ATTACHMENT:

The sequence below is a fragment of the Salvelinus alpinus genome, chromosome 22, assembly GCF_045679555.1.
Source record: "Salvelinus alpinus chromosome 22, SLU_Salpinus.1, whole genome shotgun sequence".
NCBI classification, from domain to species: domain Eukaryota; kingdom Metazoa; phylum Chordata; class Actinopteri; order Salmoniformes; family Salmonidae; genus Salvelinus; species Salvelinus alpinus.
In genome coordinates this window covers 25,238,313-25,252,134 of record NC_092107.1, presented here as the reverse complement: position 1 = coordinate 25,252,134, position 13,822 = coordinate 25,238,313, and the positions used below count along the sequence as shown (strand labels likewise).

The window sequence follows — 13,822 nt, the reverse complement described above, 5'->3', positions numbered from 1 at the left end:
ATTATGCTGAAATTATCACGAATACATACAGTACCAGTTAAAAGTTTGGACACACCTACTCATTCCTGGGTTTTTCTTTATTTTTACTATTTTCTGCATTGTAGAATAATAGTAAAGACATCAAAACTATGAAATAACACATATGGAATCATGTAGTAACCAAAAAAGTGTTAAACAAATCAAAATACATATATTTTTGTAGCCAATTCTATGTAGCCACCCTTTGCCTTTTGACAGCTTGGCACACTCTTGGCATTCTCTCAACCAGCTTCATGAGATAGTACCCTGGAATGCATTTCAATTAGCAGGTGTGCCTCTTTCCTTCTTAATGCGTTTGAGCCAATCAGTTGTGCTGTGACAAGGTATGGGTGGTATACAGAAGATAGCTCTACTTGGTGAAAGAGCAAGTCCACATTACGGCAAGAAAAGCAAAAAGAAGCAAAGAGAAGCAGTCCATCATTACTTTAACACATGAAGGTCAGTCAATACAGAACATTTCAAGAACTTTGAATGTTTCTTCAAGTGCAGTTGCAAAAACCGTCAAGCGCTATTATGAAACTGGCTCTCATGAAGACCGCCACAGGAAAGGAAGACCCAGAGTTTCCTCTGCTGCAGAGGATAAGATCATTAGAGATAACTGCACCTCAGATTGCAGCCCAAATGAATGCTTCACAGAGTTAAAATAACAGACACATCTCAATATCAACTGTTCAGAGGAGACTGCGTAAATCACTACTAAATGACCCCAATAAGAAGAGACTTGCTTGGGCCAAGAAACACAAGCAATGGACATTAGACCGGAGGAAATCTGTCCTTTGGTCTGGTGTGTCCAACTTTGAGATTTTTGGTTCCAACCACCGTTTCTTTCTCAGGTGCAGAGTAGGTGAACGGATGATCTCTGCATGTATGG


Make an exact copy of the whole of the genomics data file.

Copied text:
The sequence below is a fragment of the Salvelinus alpinus genome, chromosome 22, assembly GCF_045679555.1.
Source record: "Salvelinus alpinus chromosome 22, SLU_Salpinus.1, whole genome shotgun sequence".
NCBI classification, from domain to species: domain Eukaryota; kingdom Metazoa; phylum Chordata; class Actinopteri; order Salmoniformes; family Salmonidae; genus Salvelinus; species Salvelinus alpinus.
In genome coordinates this window covers 25,238,313-25,252,134 of record NC_092107.1, presented here as the reverse complement: position 1 = coordinate 25,252,134, position 13,822 = coordinate 25,238,313, and the positions used below count along the sequence as shown (strand labels likewise).

The window sequence follows — 13,822 nt, the reverse complement described above, 5'->3', positions numbered from 1 at the left end:
ATTATGCTGAAATTATCACGAATACATACAGTACCAGTTAAAAGTTTGGACACACCTACTCATTCCTGGGTTTTTCTTTATTTTTACTATTTTCTGCATTGTAGAATAATAGTAAAGACATCAAAACTATGAAATAACACATATGGAATCATGTAGTAACCAAAAAAGTGTTAAACAAATCAAAATACATATATTTTTGTAGCCAATTCTATGTAGCCACCCTTTGCCTTTTGACAGCTTGGCACACTCTTGGCATTCTCTCAACCAGCTTCATGAGATAGTACCCTGGAATGCATTTCAATTAGCAGGTGTGCCTCTTTCCTTCTTAATGCGTTTGAGCCAATCAGTTGTGCTGTGACAAGGTATGGGTGGTATACAGAAGATAGCTCTACTTGGTGAAAGAGCAAGTCCACATTACGGCAAGAAAAGCAAAAAGAAGCAAAGAGAAGCAGTCCATCATTACTTTAACACATGAAGGTCAGTCAATACAGAACATTTCAAGAACTTTGAATGTTTCTTCAAGTGCAGTTGCAAAAACCGTCAAGCGCTATTATGAAACTGGCTCTCATGAAGACCGCCACAGGAAAGGAAGACCCAGAGTTTCCTCTGCTGCAGAGGATAAGATCATTAGAGATAACTGCACCTCAGATTGCAGCCCAAATGAATGCTTCACAGAGTTAAAATAACAGACACATCTCAATATCAACTGTTCAGAGGAGACTGCGTAAATCACTACTAAATGACCCCAATAAGAAGAGACTTGCTTGGGCCAAGAAACACAAGCAATGGACATTAGACCGGAGGAAATCTGTCCTTTGGTCTGGTGTGTCCAACTTTGAGATTTTTGGTTCCAACCACCGTTTCTTTCTCAGGTGCAGAGTAGGTGAACGGATGATCTCTGCATGTATGG